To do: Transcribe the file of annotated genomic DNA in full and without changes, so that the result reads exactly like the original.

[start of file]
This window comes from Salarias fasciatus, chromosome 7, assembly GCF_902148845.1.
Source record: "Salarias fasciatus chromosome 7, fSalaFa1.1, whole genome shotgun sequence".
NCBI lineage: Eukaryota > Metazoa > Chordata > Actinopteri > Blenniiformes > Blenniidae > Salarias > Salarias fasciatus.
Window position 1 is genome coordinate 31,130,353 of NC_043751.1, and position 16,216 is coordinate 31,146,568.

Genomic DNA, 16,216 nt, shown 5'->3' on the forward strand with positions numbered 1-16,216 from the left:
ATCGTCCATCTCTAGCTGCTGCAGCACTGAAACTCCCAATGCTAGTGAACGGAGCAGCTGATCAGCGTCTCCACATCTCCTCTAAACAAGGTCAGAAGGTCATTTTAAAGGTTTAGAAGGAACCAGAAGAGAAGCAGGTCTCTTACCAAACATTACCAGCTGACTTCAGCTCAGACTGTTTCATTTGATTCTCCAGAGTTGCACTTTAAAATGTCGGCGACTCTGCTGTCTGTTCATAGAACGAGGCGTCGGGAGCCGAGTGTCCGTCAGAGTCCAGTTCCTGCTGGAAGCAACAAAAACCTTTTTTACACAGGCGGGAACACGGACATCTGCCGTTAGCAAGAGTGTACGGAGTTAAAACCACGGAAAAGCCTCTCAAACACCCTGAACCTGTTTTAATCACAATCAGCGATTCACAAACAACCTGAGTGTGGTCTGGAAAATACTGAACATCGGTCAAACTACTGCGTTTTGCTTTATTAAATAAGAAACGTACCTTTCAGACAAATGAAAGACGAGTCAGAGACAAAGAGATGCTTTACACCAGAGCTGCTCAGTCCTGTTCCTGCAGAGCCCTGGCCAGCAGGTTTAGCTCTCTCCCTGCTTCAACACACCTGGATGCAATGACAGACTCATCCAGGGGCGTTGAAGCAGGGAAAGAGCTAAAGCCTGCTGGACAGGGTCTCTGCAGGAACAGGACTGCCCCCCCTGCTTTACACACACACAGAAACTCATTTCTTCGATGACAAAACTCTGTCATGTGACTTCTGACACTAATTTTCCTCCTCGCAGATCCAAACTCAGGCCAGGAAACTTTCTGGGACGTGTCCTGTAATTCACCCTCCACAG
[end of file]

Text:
This window comes from Salarias fasciatus, chromosome 7, assembly GCF_902148845.1.
Source record: "Salarias fasciatus chromosome 7, fSalaFa1.1, whole genome shotgun sequence".
NCBI lineage: Eukaryota > Metazoa > Chordata > Actinopteri > Blenniiformes > Blenniidae > Salarias > Salarias fasciatus.
Window position 1 is genome coordinate 31,130,353 of NC_043751.1, and position 16,216 is coordinate 31,146,568.

Genomic DNA, 16,216 nt, shown 5'->3' on the forward strand with positions numbered 1-16,216 from the left:
ATCGTCCATCTCTAGCTGCTGCAGCACTGAAACTCCCAATGCTAGTGAACGGAGCAGCTGATCAGCGTCTCCACATCTCCTCTAAACAAGGTCAGAAGGTCATTTTAAAGGTTTAGAAGGAACCAGAAGAGAAGCAGGTCTCTTACCAAACATTACCAGCTGACTTCAGCTCAGACTGTTTCATTTGATTCTCCAGAGTTGCACTTTAAAATGTCGGCGACTCTGCTGTCTGTTCATAGAACGAGGCGTCGGGAGCCGAGTGTCCGTCAGAGTCCAGTTCCTGCTGGAAGCAACAAAAACCTTTTTTACACAGGCGGGAACACGGACATCTGCCGTTAGCAAGAGTGTACGGAGTTAAAACCACGGAAAAGCCTCTCAAACACCCTGAACCTGTTTTAATCACAATCAGCGATTCACAAACAACCTGAGTGTGGTCTGGAAAATACTGAACATCGGTCAAACTACTGCGTTTTGCTTTATTAAATAAGAAACGTACCTTTCAGACAAATGAAAGACGAGTCAGAGACAAAGAGATGCTTTACACCAGAGCTGCTCAGTCCTGTTCCTGCAGAGCCCTGGCCAGCAGGTTTAGCTCTCTCCCTGCTTCAACACACCTGGATGCAATGACAGACTCATCCAGGGGCGTTGAAGCAGGGAAAGAGCTAAAGCCTGCTGGACAGGGTCTCTGCAGGAACAGGACTGCCCCCCCTGCTTTACACACACACAGAAACTCATTTCTTCGATGACAAAACTCTGTCATGTGACTTCTGACACTAATTTTCCTCCTCGCAGATCCAAACTCAGGCCAGGAAACTTTCTGGGACGTGTCCTGTAATTCACCCTCCACAG